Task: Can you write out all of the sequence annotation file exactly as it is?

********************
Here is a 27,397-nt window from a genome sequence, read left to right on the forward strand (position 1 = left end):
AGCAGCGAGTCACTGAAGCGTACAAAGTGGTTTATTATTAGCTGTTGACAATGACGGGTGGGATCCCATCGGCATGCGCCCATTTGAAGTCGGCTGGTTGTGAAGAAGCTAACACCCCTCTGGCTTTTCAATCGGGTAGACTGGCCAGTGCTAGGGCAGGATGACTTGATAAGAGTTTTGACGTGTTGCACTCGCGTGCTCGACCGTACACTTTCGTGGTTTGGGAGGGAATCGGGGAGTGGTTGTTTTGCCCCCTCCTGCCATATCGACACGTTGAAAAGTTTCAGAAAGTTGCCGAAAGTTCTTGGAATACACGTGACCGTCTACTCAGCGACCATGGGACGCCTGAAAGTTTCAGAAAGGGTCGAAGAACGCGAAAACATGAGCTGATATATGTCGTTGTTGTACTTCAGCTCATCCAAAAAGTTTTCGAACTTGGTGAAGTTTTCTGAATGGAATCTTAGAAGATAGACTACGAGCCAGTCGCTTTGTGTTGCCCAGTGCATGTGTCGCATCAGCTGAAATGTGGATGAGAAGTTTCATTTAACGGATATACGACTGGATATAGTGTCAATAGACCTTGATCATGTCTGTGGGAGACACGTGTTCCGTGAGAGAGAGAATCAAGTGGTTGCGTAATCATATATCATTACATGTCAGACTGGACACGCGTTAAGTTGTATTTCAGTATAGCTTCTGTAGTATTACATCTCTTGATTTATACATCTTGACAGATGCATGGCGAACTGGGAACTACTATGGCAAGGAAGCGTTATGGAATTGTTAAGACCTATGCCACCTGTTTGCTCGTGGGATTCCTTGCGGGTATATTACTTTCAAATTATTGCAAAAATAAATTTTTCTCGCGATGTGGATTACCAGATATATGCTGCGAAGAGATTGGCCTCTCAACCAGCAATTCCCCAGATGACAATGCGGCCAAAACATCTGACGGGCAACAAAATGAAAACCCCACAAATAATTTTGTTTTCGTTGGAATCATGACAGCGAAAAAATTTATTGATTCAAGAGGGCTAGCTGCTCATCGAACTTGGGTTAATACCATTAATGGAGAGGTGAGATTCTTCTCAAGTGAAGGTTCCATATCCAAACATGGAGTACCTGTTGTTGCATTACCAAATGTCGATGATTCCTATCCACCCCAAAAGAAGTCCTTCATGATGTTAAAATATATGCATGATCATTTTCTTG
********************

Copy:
Here is a 27,397-nt window from a genome sequence, read left to right on the forward strand (position 1 = left end):
AGCAGCGAGTCACTGAAGCGTACAAAGTGGTTTATTATTAGCTGTTGACAATGACGGGTGGGATCCCATCGGCATGCGCCCATTTGAAGTCGGCTGGTTGTGAAGAAGCTAACACCCCTCTGGCTTTTCAATCGGGTAGACTGGCCAGTGCTAGGGCAGGATGACTTGATAAGAGTTTTGACGTGTTGCACTCGCGTGCTCGACCGTACACTTTCGTGGTTTGGGAGGGAATCGGGGAGTGGTTGTTTTGCCCCCTCCTGCCATATCGACACGTTGAAAAGTTTCAGAAAGTTGCCGAAAGTTCTTGGAATACACGTGACCGTCTACTCAGCGACCATGGGACGCCTGAAAGTTTCAGAAAGGGTCGAAGAACGCGAAAACATGAGCTGATATATGTCGTTGTTGTACTTCAGCTCATCCAAAAAGTTTTCGAACTTGGTGAAGTTTTCTGAATGGAATCTTAGAAGATAGACTACGAGCCAGTCGCTTTGTGTTGCCCAGTGCATGTGTCGCATCAGCTGAAATGTGGATGAGAAGTTTCATTTAACGGATATACGACTGGATATAGTGTCAATAGACCTTGATCATGTCTGTGGGAGACACGTGTTCCGTGAGAGAGAGAATCAAGTGGTTGCGTAATCATATATCATTACATGTCAGACTGGACACGCGTTAAGTTGTATTTCAGTATAGCTTCTGTAGTATTACATCTCTTGATTTATACATCTTGACAGATGCATGGCGAACTGGGAACTACTATGGCAAGGAAGCGTTATGGAATTGTTAAGACCTATGCCACCTGTTTGCTCGTGGGATTCCTTGCGGGTATATTACTTTCAAATTATTGCAAAAATAAATTTTTCTCGCGATGTGGATTACCAGATATATGCTGCGAAGAGATTGGCCTCTCAACCAGCAATTCCCCAGATGACAATGCGGCCAAAACATCTGACGGGCAACAAAATGAAAACCCCACAAATAATTTTGTTTTCGTTGGAATCATGACAGCGAAAAAATTTATTGATTCAAGAGGGCTAGCTGCTCATCGAACTTGGGTTAATACCATTAATGGAGAGGTGAGATTCTTCTCAAGTGAAGGTTCCATATCCAAACATGGAGTACCTGTTGTTGCATTACCAAATGTCGATGATTCCTATCCACCCCAAAAGAAGTCCTTCATGATGTTAAAATATATGCATGATCATTTTCTTG